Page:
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2009 Uncategorized

Comparing the 2008 Canadian Listeriosis outbreak and 2005 Hurricane Katrina response

Roles and priorities

Hurricane Katrina

The National Response Plan (NRP) set forth that “incidents are typically managed at the lowest possible geographic, organizational, and jurisdictional level.” (Department of Homeland Security [DHS], 2004, p. 6) In this plan, management of the Hurricane Katrina preparedness and response first fell to local authorities. For instance, in the most notably impacted city, New Orleans, the crisis was to be managed by Mayor Ray Nagin and Police Superintendent Eddie compass. According to the plan, after local authorities exhausted resources, they were then to request resources at the county level and proceeding upward to state, regional, and national levels. This chain moved upward from Nagin and Compass to Louisiana governor Kathleen Blanco, and to

Federal Emergency Management Agency (FEMA) director Michael D. Brown who was designated

Principle Federal Officer (PFO) for the disaster.  According to the NRP, roles are outlined as follows:

  1. A mayor or city or county manager, as a jurisdiction’s chief executive, is responsible for the public safety and welfare of the people of that jurisdiction. The Local Chief Executive Officer:
    • Is responsible for coordinating local resources to address the full spectrum of actions to prevent, prepare for, respond to, and recover from incidents involving all hazards including terrorism, natural disasters, accidents, and other contingencies;
    • Dependent upon State and local law, has extraordinary powers to suspend local laws and ordinances, such as to establish a curfew, direct evacuations, and, in coordination with the local health authority, to order a quarantine;
    • Provides leadership and plays a key role in communicating to the public, and in helping people, businesses, and organizations cope with the consequences of any type of domestic incident within the jurisdiction;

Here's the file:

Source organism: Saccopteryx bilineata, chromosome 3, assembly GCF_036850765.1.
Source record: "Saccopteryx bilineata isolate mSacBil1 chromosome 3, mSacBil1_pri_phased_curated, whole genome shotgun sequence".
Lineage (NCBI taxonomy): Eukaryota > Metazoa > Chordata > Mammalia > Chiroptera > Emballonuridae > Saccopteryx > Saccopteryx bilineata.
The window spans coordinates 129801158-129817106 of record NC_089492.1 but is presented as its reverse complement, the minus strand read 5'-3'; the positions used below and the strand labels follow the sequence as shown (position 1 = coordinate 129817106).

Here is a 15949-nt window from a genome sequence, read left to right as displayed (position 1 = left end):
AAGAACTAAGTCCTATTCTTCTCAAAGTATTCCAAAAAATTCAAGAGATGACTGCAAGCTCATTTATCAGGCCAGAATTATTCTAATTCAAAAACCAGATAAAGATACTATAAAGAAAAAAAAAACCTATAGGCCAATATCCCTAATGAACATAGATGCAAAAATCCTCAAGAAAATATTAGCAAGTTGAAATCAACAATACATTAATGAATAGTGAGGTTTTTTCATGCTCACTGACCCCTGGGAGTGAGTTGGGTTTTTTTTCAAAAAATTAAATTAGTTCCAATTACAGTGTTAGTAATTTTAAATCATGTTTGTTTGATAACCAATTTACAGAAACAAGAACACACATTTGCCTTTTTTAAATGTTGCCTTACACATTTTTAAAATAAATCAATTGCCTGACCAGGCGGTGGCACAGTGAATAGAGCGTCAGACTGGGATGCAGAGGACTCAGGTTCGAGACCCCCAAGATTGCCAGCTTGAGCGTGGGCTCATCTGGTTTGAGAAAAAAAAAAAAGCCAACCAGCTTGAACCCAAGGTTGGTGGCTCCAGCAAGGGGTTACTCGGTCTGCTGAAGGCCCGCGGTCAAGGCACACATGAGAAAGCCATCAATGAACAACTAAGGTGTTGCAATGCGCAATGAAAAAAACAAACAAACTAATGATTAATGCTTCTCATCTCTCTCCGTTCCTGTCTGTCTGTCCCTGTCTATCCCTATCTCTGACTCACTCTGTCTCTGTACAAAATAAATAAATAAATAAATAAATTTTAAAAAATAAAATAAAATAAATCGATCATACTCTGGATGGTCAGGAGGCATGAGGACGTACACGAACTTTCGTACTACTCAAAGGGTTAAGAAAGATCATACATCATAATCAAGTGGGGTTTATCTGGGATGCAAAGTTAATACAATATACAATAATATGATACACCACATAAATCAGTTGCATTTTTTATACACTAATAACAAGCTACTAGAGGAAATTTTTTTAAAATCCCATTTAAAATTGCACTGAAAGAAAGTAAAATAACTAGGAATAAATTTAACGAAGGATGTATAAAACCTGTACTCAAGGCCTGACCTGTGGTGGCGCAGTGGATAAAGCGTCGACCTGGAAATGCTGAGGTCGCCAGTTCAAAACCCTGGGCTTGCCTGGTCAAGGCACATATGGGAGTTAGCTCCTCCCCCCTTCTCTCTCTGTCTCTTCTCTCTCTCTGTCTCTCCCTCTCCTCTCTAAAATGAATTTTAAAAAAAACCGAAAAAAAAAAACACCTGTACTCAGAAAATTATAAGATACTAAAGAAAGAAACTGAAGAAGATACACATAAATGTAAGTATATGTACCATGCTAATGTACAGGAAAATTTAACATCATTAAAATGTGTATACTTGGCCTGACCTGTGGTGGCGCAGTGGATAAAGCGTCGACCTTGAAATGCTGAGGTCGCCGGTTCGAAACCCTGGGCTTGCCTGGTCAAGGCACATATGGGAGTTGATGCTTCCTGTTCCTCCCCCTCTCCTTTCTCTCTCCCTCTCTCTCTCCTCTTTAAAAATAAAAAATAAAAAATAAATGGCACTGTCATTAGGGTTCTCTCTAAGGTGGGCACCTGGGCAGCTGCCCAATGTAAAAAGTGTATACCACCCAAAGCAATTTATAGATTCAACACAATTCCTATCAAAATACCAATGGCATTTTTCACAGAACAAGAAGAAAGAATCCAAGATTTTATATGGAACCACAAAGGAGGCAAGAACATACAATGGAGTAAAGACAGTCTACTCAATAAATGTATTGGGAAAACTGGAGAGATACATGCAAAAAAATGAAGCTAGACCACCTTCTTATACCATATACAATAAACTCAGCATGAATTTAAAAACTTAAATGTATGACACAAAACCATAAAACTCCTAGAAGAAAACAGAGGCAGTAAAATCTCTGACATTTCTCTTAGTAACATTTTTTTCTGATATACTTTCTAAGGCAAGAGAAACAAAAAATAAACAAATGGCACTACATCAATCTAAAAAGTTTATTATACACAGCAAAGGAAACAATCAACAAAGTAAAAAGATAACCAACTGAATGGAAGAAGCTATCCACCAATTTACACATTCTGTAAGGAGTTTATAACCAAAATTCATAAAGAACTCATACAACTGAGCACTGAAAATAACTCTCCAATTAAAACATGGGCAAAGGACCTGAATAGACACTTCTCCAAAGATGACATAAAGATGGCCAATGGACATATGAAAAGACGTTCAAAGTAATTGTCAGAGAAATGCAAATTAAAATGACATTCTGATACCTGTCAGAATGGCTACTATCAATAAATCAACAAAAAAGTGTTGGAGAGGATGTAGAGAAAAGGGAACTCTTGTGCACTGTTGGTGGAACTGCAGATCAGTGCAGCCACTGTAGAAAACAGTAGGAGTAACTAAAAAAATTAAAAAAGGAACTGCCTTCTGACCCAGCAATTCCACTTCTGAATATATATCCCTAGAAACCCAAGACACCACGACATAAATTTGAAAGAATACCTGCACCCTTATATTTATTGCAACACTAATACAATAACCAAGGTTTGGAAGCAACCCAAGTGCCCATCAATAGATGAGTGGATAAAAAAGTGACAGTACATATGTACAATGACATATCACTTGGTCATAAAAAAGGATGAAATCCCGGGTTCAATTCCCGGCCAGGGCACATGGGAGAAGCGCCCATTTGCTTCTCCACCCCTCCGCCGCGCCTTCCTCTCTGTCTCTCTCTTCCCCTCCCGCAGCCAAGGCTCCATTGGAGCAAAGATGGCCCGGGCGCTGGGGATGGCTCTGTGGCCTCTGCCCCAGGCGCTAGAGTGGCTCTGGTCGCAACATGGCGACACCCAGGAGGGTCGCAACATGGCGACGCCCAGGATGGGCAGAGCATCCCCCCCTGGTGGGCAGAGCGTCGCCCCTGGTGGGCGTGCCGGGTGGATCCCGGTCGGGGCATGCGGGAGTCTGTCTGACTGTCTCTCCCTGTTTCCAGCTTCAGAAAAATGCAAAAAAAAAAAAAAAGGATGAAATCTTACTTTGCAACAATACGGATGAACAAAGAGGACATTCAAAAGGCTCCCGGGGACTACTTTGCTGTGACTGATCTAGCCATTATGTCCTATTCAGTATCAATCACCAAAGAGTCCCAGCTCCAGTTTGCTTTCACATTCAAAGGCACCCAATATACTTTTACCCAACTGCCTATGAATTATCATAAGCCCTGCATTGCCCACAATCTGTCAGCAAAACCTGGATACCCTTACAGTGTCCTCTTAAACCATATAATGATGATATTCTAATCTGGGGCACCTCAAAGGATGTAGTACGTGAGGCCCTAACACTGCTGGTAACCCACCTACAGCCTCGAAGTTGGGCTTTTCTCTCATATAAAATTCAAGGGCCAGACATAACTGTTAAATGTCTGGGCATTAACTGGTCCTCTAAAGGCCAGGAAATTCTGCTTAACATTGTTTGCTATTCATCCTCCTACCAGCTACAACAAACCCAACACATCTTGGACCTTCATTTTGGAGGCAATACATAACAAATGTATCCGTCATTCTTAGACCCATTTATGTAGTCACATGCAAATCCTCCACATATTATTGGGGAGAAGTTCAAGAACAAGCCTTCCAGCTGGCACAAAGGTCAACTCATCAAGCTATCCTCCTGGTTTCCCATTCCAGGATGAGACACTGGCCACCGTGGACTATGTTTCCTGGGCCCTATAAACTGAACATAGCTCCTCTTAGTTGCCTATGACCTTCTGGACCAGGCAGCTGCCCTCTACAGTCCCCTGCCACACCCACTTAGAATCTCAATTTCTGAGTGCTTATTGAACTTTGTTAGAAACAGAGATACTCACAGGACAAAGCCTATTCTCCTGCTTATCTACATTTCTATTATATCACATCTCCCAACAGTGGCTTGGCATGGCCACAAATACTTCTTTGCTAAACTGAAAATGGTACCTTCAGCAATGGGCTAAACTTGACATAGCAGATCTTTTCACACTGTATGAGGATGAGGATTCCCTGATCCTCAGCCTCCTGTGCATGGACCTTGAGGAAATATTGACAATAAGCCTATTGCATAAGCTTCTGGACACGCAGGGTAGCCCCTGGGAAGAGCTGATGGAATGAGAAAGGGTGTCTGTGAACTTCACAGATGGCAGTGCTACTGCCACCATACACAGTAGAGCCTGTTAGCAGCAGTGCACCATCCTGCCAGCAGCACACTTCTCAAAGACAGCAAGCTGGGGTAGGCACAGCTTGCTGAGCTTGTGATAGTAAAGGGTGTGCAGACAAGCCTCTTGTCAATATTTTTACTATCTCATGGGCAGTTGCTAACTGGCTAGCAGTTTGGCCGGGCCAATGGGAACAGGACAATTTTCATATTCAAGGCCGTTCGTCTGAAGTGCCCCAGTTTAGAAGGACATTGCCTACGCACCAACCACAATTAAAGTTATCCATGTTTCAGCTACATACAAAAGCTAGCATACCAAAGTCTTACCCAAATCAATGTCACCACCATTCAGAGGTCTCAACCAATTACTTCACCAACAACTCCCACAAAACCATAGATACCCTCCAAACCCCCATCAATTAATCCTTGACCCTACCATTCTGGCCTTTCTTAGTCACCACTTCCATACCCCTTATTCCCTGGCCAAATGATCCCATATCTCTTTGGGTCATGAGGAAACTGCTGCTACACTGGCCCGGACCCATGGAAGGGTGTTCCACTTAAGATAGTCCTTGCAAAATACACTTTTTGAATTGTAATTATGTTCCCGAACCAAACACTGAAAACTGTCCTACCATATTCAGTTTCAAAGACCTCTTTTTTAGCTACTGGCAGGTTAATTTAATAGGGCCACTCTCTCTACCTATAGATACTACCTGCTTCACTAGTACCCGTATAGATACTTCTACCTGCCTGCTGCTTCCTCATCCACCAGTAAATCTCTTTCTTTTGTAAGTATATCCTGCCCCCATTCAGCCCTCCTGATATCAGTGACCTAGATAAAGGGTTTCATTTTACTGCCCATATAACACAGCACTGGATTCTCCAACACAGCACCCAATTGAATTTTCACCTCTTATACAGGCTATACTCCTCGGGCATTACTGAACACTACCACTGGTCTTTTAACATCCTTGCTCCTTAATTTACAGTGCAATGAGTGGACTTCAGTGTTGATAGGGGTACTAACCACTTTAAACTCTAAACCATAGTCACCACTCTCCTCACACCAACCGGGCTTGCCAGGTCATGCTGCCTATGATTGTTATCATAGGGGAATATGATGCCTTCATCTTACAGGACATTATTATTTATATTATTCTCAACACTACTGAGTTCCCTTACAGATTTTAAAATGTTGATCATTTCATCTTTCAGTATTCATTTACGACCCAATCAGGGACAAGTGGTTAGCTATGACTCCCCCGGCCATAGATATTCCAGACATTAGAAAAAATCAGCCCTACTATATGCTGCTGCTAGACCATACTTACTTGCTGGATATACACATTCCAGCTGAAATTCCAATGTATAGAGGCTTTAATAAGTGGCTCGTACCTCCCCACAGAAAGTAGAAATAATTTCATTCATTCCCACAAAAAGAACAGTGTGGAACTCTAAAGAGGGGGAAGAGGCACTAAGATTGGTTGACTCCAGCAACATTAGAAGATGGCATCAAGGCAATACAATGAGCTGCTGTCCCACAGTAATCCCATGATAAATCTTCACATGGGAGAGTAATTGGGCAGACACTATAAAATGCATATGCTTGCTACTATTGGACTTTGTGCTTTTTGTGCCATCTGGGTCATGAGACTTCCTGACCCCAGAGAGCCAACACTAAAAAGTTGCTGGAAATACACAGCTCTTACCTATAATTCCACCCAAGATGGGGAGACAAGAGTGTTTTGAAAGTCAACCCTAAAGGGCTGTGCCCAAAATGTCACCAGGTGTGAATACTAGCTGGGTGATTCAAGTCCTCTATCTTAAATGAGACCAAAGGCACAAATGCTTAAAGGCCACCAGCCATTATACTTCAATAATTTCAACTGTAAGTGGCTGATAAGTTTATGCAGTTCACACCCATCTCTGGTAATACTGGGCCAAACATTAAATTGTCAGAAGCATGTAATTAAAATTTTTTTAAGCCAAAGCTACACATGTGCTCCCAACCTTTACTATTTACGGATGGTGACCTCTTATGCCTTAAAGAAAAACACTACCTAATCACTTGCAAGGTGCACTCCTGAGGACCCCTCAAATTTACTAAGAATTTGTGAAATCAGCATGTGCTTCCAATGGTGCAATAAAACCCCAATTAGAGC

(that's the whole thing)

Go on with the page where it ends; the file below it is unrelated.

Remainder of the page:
• Negotiates and enters into mutual aid agreements with other jurisdictions to facilitate resource sharing; and
    • Requests State and, if necessary, Federal assistance through the Governor of the State when the jurisdiction’s capabilities have been exceeded or exhausted.
  2. As a State’s chief executive, the Governor is responsible for the public safety and welfare of the people of that State or territory. The Governor:
    • Is responsible for coordinating State resources to address the full spectrum of actions to prevent, prepare for, respond to, and recover from incidents in an all-hazards context to include terrorism, natural disasters, accidents, and other contingencies;
    • Under certain emergency conditions, typically has police powers to make, amend, and rescind orders and regulations;
    • Provides leadership and plays a key role in communicating to the public and in helping people, businesses, and organizations cope with the consequences of any type of declared emergency within State jurisdiction;
    • Encourages participation in mutual aid and implements authorities for the State to enter into mutual aid agreements with other States, tribes, and territories to facilitate resource-sharing;Is the Commander-in-Chief of State military forces (National Guard when in State Active Duty or Title 32 Status and the authorized State militias); and
    • Requests Federal assistance when it becomes clear that State or tribal capabilities will be insufficient or have been exceeded or exhausted.